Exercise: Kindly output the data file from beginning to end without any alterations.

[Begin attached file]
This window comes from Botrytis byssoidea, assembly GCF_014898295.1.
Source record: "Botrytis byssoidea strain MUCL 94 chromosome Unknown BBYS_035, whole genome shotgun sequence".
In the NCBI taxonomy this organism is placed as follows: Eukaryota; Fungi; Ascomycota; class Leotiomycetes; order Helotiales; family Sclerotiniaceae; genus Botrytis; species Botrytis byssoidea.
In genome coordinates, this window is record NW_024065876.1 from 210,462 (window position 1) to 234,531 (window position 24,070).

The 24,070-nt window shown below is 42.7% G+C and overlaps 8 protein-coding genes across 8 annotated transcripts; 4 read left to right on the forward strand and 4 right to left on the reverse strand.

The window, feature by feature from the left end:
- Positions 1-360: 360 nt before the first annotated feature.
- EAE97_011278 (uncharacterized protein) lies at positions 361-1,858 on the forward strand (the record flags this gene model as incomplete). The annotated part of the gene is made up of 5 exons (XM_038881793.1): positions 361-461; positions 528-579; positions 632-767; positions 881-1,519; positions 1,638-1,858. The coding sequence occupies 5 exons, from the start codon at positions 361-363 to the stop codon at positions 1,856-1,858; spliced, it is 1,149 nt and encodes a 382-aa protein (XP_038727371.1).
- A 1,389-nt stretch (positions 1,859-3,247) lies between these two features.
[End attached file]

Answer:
This window comes from Botrytis byssoidea, assembly GCF_014898295.1.
Source record: "Botrytis byssoidea strain MUCL 94 chromosome Unknown BBYS_035, whole genome shotgun sequence".
In the NCBI taxonomy this organism is placed as follows: Eukaryota; Fungi; Ascomycota; class Leotiomycetes; order Helotiales; family Sclerotiniaceae; genus Botrytis; species Botrytis byssoidea.
In genome coordinates, this window is record NW_024065876.1 from 210,462 (window position 1) to 234,531 (window position 24,070).

The 24,070-nt window shown below is 42.7% G+C and overlaps 8 protein-coding genes across 8 annotated transcripts; 4 read left to right on the forward strand and 4 right to left on the reverse strand.

The window, feature by feature from the left end:
- Positions 1-360: 360 nt before the first annotated feature.
- EAE97_011278 (uncharacterized protein) lies at positions 361-1,858 on the forward strand (the record flags this gene model as incomplete). The annotated part of the gene is made up of 5 exons (XM_038881793.1): positions 361-461; positions 528-579; positions 632-767; positions 881-1,519; positions 1,638-1,858. The coding sequence occupies 5 exons, from the start codon at positions 361-363 to the stop codon at positions 1,856-1,858; spliced, it is 1,149 nt and encodes a 382-aa protein (XP_038727371.1).
- A 1,389-nt stretch (positions 1,859-3,247) lies between these two features.